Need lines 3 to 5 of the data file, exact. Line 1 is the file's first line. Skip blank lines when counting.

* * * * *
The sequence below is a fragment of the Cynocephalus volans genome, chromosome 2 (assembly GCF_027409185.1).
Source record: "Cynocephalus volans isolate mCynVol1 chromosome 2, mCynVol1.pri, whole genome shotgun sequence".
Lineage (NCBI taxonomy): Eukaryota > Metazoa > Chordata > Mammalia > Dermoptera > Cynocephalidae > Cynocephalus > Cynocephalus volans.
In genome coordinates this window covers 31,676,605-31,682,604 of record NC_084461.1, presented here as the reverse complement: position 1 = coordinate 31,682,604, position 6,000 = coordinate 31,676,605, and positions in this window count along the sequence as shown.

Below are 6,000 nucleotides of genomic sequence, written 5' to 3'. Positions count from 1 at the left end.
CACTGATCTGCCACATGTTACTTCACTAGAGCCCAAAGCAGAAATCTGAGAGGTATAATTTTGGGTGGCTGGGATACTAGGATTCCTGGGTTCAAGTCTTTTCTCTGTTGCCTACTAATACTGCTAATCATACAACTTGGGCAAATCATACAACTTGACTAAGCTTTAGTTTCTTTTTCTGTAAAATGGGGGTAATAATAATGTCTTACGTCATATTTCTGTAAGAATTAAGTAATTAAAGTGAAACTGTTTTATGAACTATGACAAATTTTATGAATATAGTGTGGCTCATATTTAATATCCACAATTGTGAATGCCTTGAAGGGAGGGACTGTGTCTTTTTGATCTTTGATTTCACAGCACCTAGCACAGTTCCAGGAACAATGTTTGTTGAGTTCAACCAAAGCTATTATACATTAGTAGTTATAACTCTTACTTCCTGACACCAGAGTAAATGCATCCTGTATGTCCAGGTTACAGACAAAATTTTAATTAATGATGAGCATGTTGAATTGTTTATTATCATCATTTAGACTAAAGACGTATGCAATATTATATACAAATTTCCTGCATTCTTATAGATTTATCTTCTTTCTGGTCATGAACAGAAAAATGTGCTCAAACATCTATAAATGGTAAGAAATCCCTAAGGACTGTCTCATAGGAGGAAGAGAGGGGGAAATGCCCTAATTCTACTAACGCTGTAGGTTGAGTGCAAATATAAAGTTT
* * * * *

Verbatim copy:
Lineage (NCBI taxonomy): Eukaryota > Metazoa > Chordata > Mammalia > Dermoptera > Cynocephalidae > Cynocephalus > Cynocephalus volans.
In genome coordinates this window covers 31,676,605-31,682,604 of record NC_084461.1, presented here as the reverse complement: position 1 = coordinate 31,682,604, position 6,000 = coordinate 31,676,605, and positions in this window count along the sequence as shown.

Below are 6,000 nucleotides of genomic sequence, written 5' to 3'. Positions count from 1 at the left end.